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Breakthrough in Gravitational Wave Physics: Scattering of Black Holes Described with Unprecedented Precision

Study provides new insights into the gravitational interactions between colliding black holes and answers to fundamental questions in physics

Under the leadership of Prof Dr Jan Plefka from the Department of Physics at Humboldt-Universität zu Berlin (HU), an international team has described the dynamics of colliding black holes with unprecedented mathematical precision. Their study, published in the renowned journal Physical Review Letters, provides new insights into the gravitational interactions between these objects in our universe.

Black holes are the objects with the highest mass density in our universe. Their gravitational force is so enormous that even light cannot escape. When the black holes move towards each other, gravitational waves are emitted - a phenomenon that Albert Einstein described back in 1915 in his General Theory of Relativity and which has already been observed at gravitational wave detectors such as the Laser Interferometer Gravitational-Wave Observatory, LIGO, in the USA.

A combination of methods enables a precise description

The team of physicists from Humboldt-Universität, the Max Planck Institute for Gravitational Physics in Potsdam and CERN near Geneva, Switzerland, has now calculated the scattering of two black holes and the interactions resulting from the gravitational pull between the two masses with high precision. To do this, they have applied methods from quantum field theory and particle physics to the classical two-body problem in physics. This approach, which required state-of-the-art mathematical integration techniques and high-performance computers, enabled them to achieve a whole new level of precision.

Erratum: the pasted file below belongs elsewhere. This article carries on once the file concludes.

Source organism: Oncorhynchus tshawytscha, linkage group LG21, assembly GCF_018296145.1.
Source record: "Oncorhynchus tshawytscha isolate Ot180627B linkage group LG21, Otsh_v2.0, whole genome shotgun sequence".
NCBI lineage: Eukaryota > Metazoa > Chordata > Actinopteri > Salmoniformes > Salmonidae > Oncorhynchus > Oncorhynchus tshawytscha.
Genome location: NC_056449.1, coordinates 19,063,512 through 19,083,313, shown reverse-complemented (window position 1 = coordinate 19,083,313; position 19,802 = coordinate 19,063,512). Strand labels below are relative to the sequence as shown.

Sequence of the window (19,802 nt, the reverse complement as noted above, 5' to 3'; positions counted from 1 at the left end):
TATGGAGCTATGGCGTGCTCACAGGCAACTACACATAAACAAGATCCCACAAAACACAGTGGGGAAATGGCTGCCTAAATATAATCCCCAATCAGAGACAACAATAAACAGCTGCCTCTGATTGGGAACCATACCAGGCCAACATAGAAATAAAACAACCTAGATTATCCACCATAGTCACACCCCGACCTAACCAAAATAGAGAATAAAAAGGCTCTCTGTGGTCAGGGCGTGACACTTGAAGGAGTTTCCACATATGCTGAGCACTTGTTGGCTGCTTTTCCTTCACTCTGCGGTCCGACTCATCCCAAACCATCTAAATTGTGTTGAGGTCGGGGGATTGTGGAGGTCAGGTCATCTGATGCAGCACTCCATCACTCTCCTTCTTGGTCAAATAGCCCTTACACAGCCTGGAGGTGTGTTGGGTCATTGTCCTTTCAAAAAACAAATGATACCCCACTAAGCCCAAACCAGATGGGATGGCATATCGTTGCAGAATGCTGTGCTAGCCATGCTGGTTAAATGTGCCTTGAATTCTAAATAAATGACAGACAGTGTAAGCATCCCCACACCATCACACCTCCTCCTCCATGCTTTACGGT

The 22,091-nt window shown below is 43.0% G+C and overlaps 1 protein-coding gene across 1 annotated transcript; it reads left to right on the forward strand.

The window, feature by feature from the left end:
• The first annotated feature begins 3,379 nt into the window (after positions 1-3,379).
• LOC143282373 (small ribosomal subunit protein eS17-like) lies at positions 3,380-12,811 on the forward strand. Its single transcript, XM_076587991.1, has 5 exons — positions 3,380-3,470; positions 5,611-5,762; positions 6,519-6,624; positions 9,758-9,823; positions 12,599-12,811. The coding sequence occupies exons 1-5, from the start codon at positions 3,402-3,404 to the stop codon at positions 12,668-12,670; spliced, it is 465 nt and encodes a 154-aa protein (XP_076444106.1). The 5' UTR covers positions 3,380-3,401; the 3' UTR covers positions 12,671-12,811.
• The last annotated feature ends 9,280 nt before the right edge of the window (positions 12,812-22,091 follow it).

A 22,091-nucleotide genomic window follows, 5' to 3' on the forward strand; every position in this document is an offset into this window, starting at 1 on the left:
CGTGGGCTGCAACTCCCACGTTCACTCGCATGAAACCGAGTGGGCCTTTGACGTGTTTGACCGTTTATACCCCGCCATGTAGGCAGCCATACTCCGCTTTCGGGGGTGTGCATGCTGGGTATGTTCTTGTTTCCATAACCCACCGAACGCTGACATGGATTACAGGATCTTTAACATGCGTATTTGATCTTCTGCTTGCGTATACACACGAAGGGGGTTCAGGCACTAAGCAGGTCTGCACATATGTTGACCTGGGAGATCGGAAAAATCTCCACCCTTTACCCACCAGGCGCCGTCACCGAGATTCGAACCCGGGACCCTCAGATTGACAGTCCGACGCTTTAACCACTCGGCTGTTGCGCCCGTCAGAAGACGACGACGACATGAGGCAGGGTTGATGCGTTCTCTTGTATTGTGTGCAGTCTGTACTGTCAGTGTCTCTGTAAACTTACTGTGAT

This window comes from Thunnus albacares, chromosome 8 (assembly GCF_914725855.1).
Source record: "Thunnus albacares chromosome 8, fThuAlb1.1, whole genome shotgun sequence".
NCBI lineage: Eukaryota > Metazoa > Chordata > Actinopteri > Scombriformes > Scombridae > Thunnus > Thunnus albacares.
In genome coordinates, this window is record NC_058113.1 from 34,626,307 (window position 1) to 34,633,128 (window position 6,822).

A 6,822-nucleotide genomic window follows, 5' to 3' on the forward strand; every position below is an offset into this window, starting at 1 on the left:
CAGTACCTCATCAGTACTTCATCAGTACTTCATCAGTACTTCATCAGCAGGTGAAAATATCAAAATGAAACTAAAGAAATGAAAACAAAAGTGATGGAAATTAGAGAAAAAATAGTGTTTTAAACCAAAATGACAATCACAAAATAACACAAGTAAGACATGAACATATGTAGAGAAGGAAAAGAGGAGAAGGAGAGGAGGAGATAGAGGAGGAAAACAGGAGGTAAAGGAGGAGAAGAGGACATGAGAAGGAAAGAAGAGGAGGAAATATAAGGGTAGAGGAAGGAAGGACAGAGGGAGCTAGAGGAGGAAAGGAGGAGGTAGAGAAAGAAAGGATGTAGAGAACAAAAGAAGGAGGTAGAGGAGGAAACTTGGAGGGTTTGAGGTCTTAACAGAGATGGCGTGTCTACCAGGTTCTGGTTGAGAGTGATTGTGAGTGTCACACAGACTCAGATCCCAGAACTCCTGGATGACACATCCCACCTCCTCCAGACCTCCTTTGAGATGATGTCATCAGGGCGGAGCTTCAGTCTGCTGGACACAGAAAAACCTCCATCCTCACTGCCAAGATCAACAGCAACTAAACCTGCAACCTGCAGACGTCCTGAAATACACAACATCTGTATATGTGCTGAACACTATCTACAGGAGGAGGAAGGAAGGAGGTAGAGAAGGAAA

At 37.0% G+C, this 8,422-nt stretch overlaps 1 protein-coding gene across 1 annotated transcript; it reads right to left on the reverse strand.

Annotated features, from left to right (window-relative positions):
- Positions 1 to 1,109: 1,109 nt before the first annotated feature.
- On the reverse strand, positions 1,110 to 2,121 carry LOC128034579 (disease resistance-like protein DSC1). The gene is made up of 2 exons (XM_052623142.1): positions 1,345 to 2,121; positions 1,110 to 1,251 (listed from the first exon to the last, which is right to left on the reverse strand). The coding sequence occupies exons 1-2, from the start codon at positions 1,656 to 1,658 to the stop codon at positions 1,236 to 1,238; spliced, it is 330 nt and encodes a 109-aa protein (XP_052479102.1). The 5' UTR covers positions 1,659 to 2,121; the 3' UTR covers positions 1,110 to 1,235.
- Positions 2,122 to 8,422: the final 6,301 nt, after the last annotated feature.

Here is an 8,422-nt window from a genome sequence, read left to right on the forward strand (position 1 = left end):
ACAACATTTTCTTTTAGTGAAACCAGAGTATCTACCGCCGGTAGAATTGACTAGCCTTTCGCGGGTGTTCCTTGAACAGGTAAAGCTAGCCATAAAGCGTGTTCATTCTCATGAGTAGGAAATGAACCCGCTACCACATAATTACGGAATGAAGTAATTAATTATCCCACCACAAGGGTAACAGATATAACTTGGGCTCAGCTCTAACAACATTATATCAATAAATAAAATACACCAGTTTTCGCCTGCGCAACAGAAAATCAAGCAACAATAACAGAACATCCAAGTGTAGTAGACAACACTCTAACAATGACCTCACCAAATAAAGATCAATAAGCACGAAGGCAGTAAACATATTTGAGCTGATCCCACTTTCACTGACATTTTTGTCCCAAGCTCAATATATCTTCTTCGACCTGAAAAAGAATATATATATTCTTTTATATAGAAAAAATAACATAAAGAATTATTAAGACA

"Resolving this problem marks a new frontier for multi-loop calculations and effective field theory techniques," says Jan Plefka, head of the Quantum Field and String Theory Group at the Department of Physics at Humboldt-Universität. "We had to optimise every aspect, from the integrand generation to developing new integration-by-parts methods," adds Benjamin Sauer, co-author and PhD student in the research group. In total, around five hundred thousand 16-dimensional integrals describing the scattering angle had to be reduced to 470 basic master integrals, which were then calculated.

High precision gravitational wave models for a future detector in space

With their calculations, the physicists have provided an approximate solution to the fundamental two-body problem and at the same time laid the foundation for advanced gravitational wave models that will be needed for next-generation detectors - such as the Laser Interferometer Space Antenna, LISA, a gravitational wave detector that the European Space Agency plans to build in space. The higher precision will enable exquisitely accurate tests of Einstein's theory and new insights into the nuclear and gravitational physics of binary systems of rotating black holes.

"Our results bring the prediction of gravitational waves from encounters between two black holes to an unprecedented level of accuracy," says Gustav Uhre Jakobsen, co-author and researcher in Plefka’s group. "This opens up brilliant new avenues for extracting statements on fundamental questions of physics from future gravitational wave observations."

Further Information

Research article: Conservative Black Hole Scattering at Fifth Post-Minkowskian and First Self-Force Order


Prof. Dr. Jan Plefka
Department of Physics at Humboldt-Universität zu Berlin